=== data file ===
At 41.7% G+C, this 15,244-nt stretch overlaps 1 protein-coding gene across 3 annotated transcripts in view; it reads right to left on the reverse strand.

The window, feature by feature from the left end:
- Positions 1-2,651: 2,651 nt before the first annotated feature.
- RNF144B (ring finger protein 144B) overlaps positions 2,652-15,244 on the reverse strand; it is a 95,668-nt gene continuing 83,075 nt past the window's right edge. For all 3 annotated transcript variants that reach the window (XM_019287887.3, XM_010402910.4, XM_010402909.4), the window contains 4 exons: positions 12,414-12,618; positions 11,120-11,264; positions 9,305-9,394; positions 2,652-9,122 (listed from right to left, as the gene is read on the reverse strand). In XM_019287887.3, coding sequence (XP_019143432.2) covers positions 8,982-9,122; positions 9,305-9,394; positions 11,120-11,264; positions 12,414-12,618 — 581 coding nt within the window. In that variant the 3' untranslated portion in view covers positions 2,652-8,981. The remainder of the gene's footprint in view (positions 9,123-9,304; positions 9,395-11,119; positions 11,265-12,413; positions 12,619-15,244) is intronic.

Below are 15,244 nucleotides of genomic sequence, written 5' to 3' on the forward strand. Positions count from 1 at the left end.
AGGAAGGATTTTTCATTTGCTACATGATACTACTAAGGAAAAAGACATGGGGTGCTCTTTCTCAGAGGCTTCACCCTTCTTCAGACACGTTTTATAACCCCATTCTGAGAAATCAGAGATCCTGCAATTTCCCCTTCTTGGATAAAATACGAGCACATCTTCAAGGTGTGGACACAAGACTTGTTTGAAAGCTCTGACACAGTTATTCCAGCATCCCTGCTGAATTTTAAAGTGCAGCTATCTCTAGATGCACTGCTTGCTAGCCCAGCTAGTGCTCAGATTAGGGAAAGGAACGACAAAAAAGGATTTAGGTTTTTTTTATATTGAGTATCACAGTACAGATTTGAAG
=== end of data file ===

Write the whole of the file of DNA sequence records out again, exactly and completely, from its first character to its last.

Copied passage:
At 41.7% G+C, this 15,244-nt stretch overlaps 1 protein-coding gene across 3 annotated transcripts in view; it reads right to left on the reverse strand.

The window, feature by feature from the left end:
- Positions 1-2,651: 2,651 nt before the first annotated feature.
- RNF144B (ring finger protein 144B) overlaps positions 2,652-15,244 on the reverse strand; it is a 95,668-nt gene continuing 83,075 nt past the window's right edge. For all 3 annotated transcript variants that reach the window (XM_019287887.3, XM_010402910.4, XM_010402909.4), the window contains 4 exons: positions 12,414-12,618; positions 11,120-11,264; positions 9,305-9,394; positions 2,652-9,122 (listed from right to left, as the gene is read on the reverse strand). In XM_019287887.3, coding sequence (XP_019143432.2) covers positions 8,982-9,122; positions 9,305-9,394; positions 11,120-11,264; positions 12,414-12,618 — 581 coding nt within the window. In that variant the 3' untranslated portion in view covers positions 2,652-8,981. The remainder of the gene's footprint in view (positions 9,123-9,304; positions 9,395-11,119; positions 11,265-12,413; positions 12,619-15,244) is intronic.

Below are 15,244 nucleotides of genomic sequence, written 5' to 3' on the forward strand. Positions count from 1 at the left end.
AGGAAGGATTTTTCATTTGCTACATGATACTACTAAGGAAAAAGACATGGGGTGCTCTTTCTCAGAGGCTTCACCCTTCTTCAGACACGTTTTATAACCCCATTCTGAGAAATCAGAGATCCTGCAATTTCCCCTTCTTGGATAAAATACGAGCACATCTTCAAGGTGTGGACACAAGACTTGTTTGAAAGCTCTGACACAGTTATTCCAGCATCCCTGCTGAATTTTAAAGTGCAGCTATCTCTAGATGCACTGCTTGCTAGCCCAGCTAGTGCTCAGATTAGGGAAAGGAACGACAAAAAAGGATTTAGGTTTTTTTTATATTGAGTATCACAGTACAGATTTGAAG